Design in the Public Sphere
For a week in early August, selected leaders and strategists from federal agencies such as the US Department of State and the US Department of Defense will join peers from state, civic and private organizations for the inaugural Institute for Design + Public Policy at RISD.
For a week in early August, selected leaders and strategists from federal agencies such as the US Department of State and the US Department of Defense will join peers from state, civic and private organizations for the inaugural Institute for Design + Public Policy at RISD. Focused on how to use human-centered design as a tool for addressing complex public policy issues, the intensive, hands-on program developed by RISD and the State Department is the first partnership of its kind in the country.
“The idea was hatched last summer during a conversation with Amy Storrow and Paul Kruchoski at the State Department’s Collaboratory in Washington, DC,” notes Greg Victory, executive director of Continuing Education at RISD. He was in the capital visiting Hannah Koenig 14 BRDD, a Brown/RISD Dual Degree alumna who was interning as a RISD Maharam Fellow at The Collaboratory at the time and is now its designer in residence.
Since those initial conversations, Victory and the Collaboratory team have been working to organize a week-long learning experience that will be co-taught by State Department Senior Strategy Advisor Zvika Krieger and RISD faculty members Justin W. Cook and Enrique Martinez MID 98. “This program plays to RISD’s strengths,” Victory notes. “In partnering with the State Department for an immersive and collaborative experience, we aim to empower policy makers and strategists to be change agents who focus on the human aspects of every decision they make.”
“Policy-making organizations are still not inviting designers to the table where big decisions are made,” says Martinez, a senior critic in Architecture. “Now is the time to explore how key strategists in these organizations can use design tools to their advantage in the work they do.”
Cook points out that although “design has always been concerned with connecting thinking to doing, strategic design shapes ideas by reframing problems, defining opportunities, specifying intentions and stewarding efforts toward the realization of better outcomes.”
Diverse participants, collaborative process
During the program, which takes place at RISD from August 2–8, the two dozen strategists and policy makers selected to participate will work with concrete tools that help translate the idea of collaborative innovation from an abstract concept into a replicable process. The 14 women and 10 men participating come from a wide range of backgrounds, serve in diverse roles and are at various stages of their careers.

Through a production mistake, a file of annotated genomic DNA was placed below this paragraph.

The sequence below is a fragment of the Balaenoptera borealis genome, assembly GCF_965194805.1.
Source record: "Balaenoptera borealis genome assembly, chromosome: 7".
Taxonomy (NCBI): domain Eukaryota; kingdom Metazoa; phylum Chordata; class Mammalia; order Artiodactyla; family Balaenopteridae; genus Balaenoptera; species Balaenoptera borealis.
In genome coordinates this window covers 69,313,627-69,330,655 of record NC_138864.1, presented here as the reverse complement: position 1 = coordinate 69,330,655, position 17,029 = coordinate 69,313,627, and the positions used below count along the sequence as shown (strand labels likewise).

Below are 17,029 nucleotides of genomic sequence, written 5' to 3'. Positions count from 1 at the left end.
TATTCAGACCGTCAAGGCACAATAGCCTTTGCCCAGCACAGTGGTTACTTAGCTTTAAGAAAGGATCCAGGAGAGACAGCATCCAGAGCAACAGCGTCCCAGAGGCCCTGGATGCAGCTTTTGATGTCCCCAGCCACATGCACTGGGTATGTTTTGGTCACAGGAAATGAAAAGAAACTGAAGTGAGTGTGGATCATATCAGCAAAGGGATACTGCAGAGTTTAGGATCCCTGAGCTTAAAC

Among the participants is a former spokesperson for the US Embassy in Kabul and a former US chargé d’affaires to Venezuela who was expelled from Venezuela by that country’s president. There’s also a subject matter expert for the CIA’s Thinkspace, a Department of Defense advisor for Special Operations and Irregular Warfare, a social entrepreneur and “philanthropunk,” a process improvement consultant for the Federal Deposit Insurance Corporation, an energy efficiency expert and community liaison from the US Department of Housing and Urban Development, and a FEMA project specialist for the US Department of Health and Human Services. All participants share a desire to learn more about what human-centered design can bring to the arena of public policy.
“We are thrilled with this cohort,” notes Storrow, a senior advisor for innovation and director of The Collaboratory. “They’re a remarkable group of people. It will be fascinating to see what they do together at the Institute. We’re also looking forward to seeing how they introduce design methods when they get back to their workplaces. Clearly, none of this would be happening without RISD. RISD is magic!”
After an introduction to the design process and hearing from experts in strategic design, participants will grapple with a case study based on the decentralized models of electrical power supply that are currently challenging traditional electricity production paradigms around the world. Site visits to four regional enterprises focused on sustainability will be followed by two and a half days of intensive studio work. During that time, participants will collaborate in groups to develop proposed solutions that will ultimately be presented to a panel of guest critics poised to offer valuable feedback.
The energy market case study is expected to help policy makers begin to grasp the real value of the design process to the work they do. “We’ll use this platform to introduce a toolkit for design action that participants can take back to Washington and use in their everyday decision-making challenges,” says Martinez. “We’ll give them the foundation and confidence they need to chew up this kind of problem.”
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